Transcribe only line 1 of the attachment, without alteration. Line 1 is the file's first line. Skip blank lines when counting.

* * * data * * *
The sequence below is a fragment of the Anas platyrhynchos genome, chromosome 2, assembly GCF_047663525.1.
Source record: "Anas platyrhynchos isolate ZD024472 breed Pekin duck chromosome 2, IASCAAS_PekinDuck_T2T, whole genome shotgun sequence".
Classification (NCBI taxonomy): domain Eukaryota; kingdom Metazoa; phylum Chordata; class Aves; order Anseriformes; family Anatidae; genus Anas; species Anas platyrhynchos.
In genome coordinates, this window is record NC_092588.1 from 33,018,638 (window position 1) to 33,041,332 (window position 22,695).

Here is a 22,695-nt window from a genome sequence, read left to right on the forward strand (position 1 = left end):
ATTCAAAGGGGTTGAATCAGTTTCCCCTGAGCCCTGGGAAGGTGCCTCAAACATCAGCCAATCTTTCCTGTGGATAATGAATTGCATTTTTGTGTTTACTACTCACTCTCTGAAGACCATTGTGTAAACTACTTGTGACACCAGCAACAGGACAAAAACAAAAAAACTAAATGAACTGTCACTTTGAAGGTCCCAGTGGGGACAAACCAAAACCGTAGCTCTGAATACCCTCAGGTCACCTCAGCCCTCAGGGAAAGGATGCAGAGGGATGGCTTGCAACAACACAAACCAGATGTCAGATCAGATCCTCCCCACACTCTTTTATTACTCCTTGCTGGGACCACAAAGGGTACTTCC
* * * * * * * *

The sequence below is a fragment of the Anas platyrhynchos genome, chromosome 2, assembly GCF_047663525.1.